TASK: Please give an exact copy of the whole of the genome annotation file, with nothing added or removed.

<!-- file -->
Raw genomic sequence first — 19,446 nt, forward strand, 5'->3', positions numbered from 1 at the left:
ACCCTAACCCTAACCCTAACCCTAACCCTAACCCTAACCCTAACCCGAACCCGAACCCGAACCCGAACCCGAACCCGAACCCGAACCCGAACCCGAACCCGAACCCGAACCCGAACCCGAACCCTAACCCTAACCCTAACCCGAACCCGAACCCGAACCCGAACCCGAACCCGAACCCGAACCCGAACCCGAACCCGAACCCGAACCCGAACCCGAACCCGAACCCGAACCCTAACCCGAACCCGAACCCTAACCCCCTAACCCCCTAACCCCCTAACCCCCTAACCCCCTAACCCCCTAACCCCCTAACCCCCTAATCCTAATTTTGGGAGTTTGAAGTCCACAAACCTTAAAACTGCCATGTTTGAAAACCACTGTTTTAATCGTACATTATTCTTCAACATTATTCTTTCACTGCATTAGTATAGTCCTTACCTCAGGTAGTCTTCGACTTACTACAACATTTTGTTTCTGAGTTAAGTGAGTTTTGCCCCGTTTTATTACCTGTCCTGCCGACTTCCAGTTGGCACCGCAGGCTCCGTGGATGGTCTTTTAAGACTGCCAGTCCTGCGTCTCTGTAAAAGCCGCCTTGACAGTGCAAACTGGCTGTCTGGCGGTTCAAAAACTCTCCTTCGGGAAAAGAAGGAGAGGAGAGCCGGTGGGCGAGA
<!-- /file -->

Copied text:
Raw genomic sequence first — 19,446 nt, forward strand, 5'->3', positions numbered from 1 at the left:
ACCCTAACCCTAACCCTAACCCTAACCCTAACCCTAACCCTAACCCGAACCCGAACCCGAACCCGAACCCGAACCCGAACCCGAACCCGAACCCGAACCCGAACCCGAACCCGAACCCGAACCCTAACCCTAACCCTAACCCGAACCCGAACCCGAACCCGAACCCGAACCCGAACCCGAACCCGAACCCGAACCCGAACCCGAACCCGAACCCGAACCCGAACCCGAACCCTAACCCGAACCCGAACCCTAACCCCCTAACCCCCTAACCCCCTAACCCCCTAACCCCCTAACCCCCTAACCCCCTAACCCCCTAATCCTAATTTTGGGAGTTTGAAGTCCACAAACCTTAAAACTGCCATGTTTGAAAACCACTGTTTTAATCGTACATTATTCTTCAACATTATTCTTTCACTGCATTAGTATAGTCCTTACCTCAGGTAGTCTTCGACTTACTACAACATTTTGTTTCTGAGTTAAGTGAGTTTTGCCCCGTTTTATTACCTGTCCTGCCGACTTCCAGTTGGCACCGCAGGCTCCGTGGATGGTCTTTTAAGACTGCCAGTCCTGCGTCTCTGTAAAAGCCGCCTTGACAGTGCAAACTGGCTGTCTGGCGGTTCAAAAACTCTCCTTCGGGAAAAGAAGGAGAGGAGAGCCGGTGGGCGAGA